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Actually, at the risk of devoting too much space to the Times, yesterday's issue was notable for two breaks with ideological conformity in the Book Section.
First, there was a review of What's the Matter With Kansas, a book written by one Thomas Frank. It's thesis is that anyone who does not vote Democratic is stupid or deluded. It is scarcely unusual for the Times to review such a book. The notable point is that the reviewer is the ingenious Josh Chafetz of Oxblog. Among other things, he says this:
But what is most odd is Frank's refusal to consider the idea that there might be such a thing as legitimate cultural grievances. The only legitimate interests, he believes, are material ones. ''By all rights,'' he tells us, ''the people in Wichita and Shawnee and Garden City should today be flocking to the party of Roosevelt, not deserting it.'' But instead, the poor fools have been led astray...Frank's book is remarkable as an anthropological artifact. Although not terribly successful at explaining the cultural divide, it manages to exemplify it perfectly in its condescension toward people who don't vote as Frank thinks they should.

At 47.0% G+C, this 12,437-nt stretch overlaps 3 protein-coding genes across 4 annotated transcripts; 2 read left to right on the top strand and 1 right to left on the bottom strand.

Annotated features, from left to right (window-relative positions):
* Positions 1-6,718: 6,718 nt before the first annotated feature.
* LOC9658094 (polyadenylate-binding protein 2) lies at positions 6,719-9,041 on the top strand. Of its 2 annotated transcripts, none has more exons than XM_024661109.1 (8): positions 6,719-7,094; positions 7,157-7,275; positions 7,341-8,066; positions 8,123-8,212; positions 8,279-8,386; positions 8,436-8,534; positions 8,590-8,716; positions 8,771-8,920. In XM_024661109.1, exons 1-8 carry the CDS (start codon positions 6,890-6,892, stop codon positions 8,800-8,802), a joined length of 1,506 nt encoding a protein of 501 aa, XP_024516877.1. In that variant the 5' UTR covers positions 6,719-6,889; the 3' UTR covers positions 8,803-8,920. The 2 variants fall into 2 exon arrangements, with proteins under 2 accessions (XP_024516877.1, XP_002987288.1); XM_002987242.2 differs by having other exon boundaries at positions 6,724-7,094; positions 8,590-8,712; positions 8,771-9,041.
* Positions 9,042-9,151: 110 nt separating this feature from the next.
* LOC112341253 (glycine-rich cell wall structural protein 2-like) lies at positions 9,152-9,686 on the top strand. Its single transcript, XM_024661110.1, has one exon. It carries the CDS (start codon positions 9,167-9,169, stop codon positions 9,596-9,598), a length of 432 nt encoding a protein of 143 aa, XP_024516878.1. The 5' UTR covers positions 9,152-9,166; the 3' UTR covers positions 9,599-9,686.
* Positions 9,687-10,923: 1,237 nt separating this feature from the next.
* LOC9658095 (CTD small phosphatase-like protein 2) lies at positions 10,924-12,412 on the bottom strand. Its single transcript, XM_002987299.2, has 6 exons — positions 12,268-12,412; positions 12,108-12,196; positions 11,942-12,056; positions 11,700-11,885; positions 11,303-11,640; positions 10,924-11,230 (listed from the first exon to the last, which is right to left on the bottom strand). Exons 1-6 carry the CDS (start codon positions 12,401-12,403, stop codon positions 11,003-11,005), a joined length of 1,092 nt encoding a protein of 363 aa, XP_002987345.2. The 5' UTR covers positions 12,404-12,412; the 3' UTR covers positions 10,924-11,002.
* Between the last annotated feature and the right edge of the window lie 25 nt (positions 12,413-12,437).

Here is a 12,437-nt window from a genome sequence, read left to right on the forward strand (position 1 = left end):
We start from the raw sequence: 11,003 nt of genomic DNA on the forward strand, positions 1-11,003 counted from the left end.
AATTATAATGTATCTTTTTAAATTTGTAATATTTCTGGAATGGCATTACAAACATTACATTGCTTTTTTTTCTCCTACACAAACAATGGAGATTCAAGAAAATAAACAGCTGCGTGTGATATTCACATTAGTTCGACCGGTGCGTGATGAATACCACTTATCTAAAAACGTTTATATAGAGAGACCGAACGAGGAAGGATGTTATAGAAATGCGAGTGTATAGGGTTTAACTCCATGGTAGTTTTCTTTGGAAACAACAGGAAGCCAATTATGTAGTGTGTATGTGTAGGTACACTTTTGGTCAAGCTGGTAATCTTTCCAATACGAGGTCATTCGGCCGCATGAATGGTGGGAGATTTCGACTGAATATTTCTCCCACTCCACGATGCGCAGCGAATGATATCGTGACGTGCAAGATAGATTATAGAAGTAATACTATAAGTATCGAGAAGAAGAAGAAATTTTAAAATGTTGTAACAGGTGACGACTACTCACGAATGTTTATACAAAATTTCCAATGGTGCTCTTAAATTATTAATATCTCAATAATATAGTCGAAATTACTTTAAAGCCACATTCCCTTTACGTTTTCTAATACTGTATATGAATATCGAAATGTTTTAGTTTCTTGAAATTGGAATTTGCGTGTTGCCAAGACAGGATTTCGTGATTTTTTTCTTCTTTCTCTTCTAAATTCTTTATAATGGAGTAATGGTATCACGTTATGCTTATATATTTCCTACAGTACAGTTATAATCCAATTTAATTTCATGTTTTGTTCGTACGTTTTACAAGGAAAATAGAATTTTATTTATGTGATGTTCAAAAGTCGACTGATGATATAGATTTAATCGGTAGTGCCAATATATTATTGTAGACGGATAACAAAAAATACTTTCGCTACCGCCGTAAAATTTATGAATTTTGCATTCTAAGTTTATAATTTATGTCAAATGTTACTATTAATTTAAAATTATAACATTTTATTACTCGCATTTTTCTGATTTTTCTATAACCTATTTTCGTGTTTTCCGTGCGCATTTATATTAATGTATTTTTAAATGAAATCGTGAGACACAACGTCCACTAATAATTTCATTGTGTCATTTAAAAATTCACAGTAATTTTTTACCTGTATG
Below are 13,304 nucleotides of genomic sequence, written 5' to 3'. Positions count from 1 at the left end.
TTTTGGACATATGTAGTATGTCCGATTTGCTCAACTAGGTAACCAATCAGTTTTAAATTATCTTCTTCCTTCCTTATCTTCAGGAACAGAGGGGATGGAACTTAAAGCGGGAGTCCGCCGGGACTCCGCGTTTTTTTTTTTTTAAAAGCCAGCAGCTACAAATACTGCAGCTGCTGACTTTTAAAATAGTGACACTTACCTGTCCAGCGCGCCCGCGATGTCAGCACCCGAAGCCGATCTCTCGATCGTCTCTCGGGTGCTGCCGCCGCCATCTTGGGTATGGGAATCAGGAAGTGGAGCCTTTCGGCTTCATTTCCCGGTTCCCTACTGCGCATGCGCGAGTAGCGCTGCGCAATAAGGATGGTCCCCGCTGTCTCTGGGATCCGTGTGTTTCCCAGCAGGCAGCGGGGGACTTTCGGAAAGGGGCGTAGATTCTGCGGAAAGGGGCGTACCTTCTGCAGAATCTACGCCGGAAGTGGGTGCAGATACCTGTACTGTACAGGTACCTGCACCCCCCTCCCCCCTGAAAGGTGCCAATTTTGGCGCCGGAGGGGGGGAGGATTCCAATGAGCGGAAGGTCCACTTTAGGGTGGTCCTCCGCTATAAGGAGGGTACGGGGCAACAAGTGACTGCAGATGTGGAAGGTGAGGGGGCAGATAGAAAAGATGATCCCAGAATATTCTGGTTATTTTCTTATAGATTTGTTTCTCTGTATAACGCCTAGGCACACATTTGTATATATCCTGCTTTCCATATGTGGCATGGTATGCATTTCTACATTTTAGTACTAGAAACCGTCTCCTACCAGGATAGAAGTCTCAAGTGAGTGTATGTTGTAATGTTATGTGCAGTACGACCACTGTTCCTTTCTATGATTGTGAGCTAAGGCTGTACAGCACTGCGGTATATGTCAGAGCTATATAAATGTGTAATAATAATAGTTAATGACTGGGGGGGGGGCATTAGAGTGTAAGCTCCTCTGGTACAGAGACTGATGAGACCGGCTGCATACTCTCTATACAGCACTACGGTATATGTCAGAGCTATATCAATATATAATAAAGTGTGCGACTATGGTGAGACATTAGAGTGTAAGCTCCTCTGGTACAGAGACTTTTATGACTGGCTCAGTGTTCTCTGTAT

Perhaps even more remarkable, the Times let David Frum, the co-author of An End to Evil, write a favorable review of Walter Russell Mead's latest book, Power, Terror, Peace, and War: America's Grand Strategy in a World at Risk. That book is a defense of the conceptual basis of the Bush Administration's foreign policy. Mead is the Henry A. Kissinger senior fellow in United States foreign policy at the Council on Foreign Relations, and so, no doubt, a lonely man in professional circles. But I don't want to get started here, since I plan to review the book.
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One of the pieces of evidence for the Maoist-versus-Death-Squad model of American politics is that, though President Bush's popularity keeps slipping, Senator Kerry's shows little sign of rising. At the moment, there is no way for this disenchantment to express itself. Things seem to be different in England, though, where we see these results from last week's local and EU parliamentary elections:
After results from London, the North East, Yorkshire and the Humber and Wales, the Tory vote is down 7% and Labour has fallen 6%...With turnout at a record high, the main winner seems to be the UK Independence Party, whose vote has doubled to 13%.
From what I can tell, the UKIP is not a crypto-fascist group, like some nationalist parties I could name. They seem to be moderate people who just want out of the European Union. Similar Euroskeptic parties on the continent did well in the EU parliamentary elections. The election results are not so dramatic as to alter the way the parliament will function, but you have to wonder what will happen to the unification project if, someday, Europeans elect the equivalent of the Gingrich Congress.
Copyright © 2004 by John J. Reilly